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When a business owner comes to me with a seemingly intractable problem, I know with near certainty before the conversation begins that the issue at hand boils down to a break down in relations: with customers, clients, or staff.

Yes, staff. Bad morale and employee turnover is a cancer that can ruin even the best of business plans. Problems in staff relations may generate fewer headlines than the others but are no less a threat to business health than terrible front-line customer service.

Gallup research shows that 13% of employees are actively disengaged at work, “indicating they are unhappy and unproductive at work and liable to spread negativity to coworkers.” Although in recent years, the number of engaged workers has increased to 34%, 53% of workers are in the "not engaged" category. They may be generally satisfied but are not cognitively and emotionally connected to their work and workplace; they will usually show up to work and do the minimum required but will quickly leave their company for a slightly better offer.

Those numbers are likely more favorable here because there’s more flexibility in our job market: disgruntled and disengaged employees have more opportunities to leave, and it’s not just the problem children exiting the building. Talented, eager, productive employees with much to offer will not stay in a workplace riddled with these issues:

Little or no opportunity — Once an employee begins to think, “There’s nothing left here for me to do…” she’s already mentally moving on. She will be putting less focus on her current organization and more on figuring out where she can go to find growth and opportunity.

Inflexibility — More than half of employees define a successful career as having positive work/life balance, rather than a high salary, according to a report by Accenture. Younger workers, in particular, are just not willing to be welded to a desk in a fixed location for a fixed set of hours five days a week. Not every organization can offer the same level of flexibility, but to attract and retain quality staff, all must stay nimble and responsive within practical parameters.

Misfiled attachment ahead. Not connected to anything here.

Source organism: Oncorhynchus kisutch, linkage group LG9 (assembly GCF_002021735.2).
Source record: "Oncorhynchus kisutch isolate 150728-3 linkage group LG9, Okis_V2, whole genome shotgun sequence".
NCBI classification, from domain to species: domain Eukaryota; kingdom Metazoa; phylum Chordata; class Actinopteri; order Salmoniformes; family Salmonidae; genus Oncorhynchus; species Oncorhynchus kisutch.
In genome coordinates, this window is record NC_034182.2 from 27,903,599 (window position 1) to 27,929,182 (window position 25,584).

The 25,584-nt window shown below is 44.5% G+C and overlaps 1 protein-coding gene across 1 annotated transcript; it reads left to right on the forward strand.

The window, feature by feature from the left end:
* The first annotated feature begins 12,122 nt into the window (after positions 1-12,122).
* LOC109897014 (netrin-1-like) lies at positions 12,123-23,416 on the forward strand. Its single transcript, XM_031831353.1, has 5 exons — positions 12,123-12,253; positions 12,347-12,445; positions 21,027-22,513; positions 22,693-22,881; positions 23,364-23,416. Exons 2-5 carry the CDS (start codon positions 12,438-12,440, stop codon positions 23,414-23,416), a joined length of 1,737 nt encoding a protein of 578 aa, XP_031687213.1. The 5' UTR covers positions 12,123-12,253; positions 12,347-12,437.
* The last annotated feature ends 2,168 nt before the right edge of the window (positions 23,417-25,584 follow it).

No validation — A star player tackles a big project and carries it through to successful completion while implementing a shift in approach that led to greater efficiencies. His manager focuses on the unexpected change in procedure, wondering why it was necessary, creating a frustrating feedback loop for the employee.

Poor communication — “Why is this happening?” “What’s going on?” “What are the priorities?” “What should I focus on?” When employees are spending the day asking these kind of questions, productively suffers. Weak internal communication discourages and confuses staff.

Unfocused strategy – Even the lowest level employees can sense when a company’s strategy is reactive. Constantly shifting priorities produces a state of constant crisis. We can’t play offense all the time, but organizations that cannot internally communicate a clear, viable, focused strategy certainly won’t successfully demonstrate their value proposition externally either.

Investing time and resources into organizational development, a focus of ours here at Sandler Training / Peak Sales Performance, is not only effective but critical. Sandler helps businesses optimize skills, staff, structure, and strategy, creating satisfied employees who want to do their very best to produce favorable outcomes.


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